The Trump proposal in effect links the “interest-free benefit” borrowers would have gained from subsidized Stafford loans under the current program to the student’s own income during repayment, and only borrowers using IBR that have incomes low enough relative to their debts to qualify for loan forgiveness maintain access to the benefit. This is different from the current approach under which eligibility for Subsidized Stafford loans is based on student’s family income while being enrolled in school and the price that the school charges. Students from high-income families can currently gain eligibility for Subsidized Stafford loans if they attend high-tuition institutions and/or have multiple siblings concurrently attending colleges.
The Trump proposal reduces benefits to graduate students relative to the current program because it increases monthly payments by the same amount as for undergraduates, but instead of reducing the repayment period before loan forgiveness, it increases it from 20 years to 30 years. Thus making it far less likely for borrowers to receive loan forgiveness.
The study’s authors believe that Trump’s proposal addresses some salient issues associated with the current IBR Program. First, it rolls back large subsidies that the current IBR provides to graduate student that skew benefits toward upper middle-class families while low-income families struggle to finance undergraduate education. It also removes the perverse incentive associated with loan forgiveness eligibility for graduate students to borrow more rather than less under the current IBR program. This may induce downward pressure on graduate school tuition and impact decisions graduate student make on financing alternatives.
Delisle and Holt suggest that Trump’s proposal to eliminate subsidized Stafford loans represents a policy improvement because these loans add complexity to the student aid system. However, establishing two loan-forgiveness terms, one for undergraduates and another for graduates, is a downside to Trump proposal as it adds a new dimension of complexity.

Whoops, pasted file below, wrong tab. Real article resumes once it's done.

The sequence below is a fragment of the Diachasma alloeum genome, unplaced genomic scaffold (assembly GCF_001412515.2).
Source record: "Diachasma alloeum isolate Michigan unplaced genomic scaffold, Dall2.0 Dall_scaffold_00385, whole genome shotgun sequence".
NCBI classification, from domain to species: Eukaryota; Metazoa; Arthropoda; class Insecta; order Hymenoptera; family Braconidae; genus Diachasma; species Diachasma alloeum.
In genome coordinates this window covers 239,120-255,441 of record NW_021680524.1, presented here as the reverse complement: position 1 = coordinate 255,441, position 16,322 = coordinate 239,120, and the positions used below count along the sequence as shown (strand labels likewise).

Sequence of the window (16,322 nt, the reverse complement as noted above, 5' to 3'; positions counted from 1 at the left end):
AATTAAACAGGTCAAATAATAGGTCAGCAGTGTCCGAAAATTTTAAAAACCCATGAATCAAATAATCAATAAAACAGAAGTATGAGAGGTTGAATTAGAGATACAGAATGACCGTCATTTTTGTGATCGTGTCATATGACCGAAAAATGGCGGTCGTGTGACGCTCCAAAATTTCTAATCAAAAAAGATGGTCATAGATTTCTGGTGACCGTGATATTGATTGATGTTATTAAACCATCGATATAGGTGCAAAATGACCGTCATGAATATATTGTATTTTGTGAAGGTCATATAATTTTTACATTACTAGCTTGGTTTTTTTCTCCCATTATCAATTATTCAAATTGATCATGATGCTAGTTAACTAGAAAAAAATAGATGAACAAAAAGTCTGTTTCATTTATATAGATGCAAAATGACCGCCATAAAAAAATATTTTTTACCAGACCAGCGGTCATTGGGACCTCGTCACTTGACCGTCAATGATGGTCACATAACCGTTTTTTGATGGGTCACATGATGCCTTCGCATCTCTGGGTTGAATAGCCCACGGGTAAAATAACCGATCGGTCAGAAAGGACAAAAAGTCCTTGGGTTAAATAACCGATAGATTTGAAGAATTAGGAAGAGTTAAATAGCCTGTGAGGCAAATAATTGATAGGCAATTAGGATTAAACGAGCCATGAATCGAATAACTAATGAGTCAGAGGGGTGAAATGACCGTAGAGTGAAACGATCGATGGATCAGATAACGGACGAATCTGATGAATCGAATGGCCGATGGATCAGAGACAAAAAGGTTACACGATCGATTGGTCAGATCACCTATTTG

Another downside to the Trump proposal which also occurred in the Obama administration, is the changes made to the IBR by shortening the loan forgiveness terms by five years (for undergraduates only). The effect of this change in IBR was that borrowers with higher debts and moderate incomes reap the largest benefits, lessening the progressivity of the repayment system.
Trump’s proposal also addresses a set of current IBR program flaws whereby graduate students with high loan balances receive the same loan forgiveness terms as undergraduate with low loan balances. It does this by providing borrowers who have small balances the opportunity for earlier loan forgiveness if they earn low incomes. However, not all undergraduates have low balances and not all graduates have high balances. Thus, Trump’s proposal increases benefits the most for undergraduate borrowers with relatively higher incomes and the largest debts load.
The authors conclude that while Trump’s proposal clearly represents a net gain for undergraduate students and improves how some subsidies are allocated, it goes too far in providing generous additional loan forgiveness to borrowers who are more able than many to repay their debts.
In summary, the research shows that undergraduate students receive a net increase in benefits under Trump’s changes due to earlier loan forgiveness. Graduate students, on the other hand, would receive loan forgiveness under Trump’s modifications only in rare circumstances, a major change from the current IBR program. It is clear that the Trump proposal shifts benefits away from graduate students toward undergraduates.
Research assistance on this note was expertly provided by Ms. Glory Igharo.
1. Evidence Speaks Reports, Vol. 2, #21, Center on Children and Families, August 2017.
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2. For a more broad-based and comprehensive analysis of needed structural changes in federal policy effecting student financing of higher education see: Jason D. Delisle, Reforming Student Loans and Tax Credits, Chapter 2 in What to Do: Policy Recommendations for 2017, American Enterprise Institute, June 2017. https://nationalaffairs.com/storage/app/uploads/public/doclib/HigherEd_Ch2_Delisle.pdf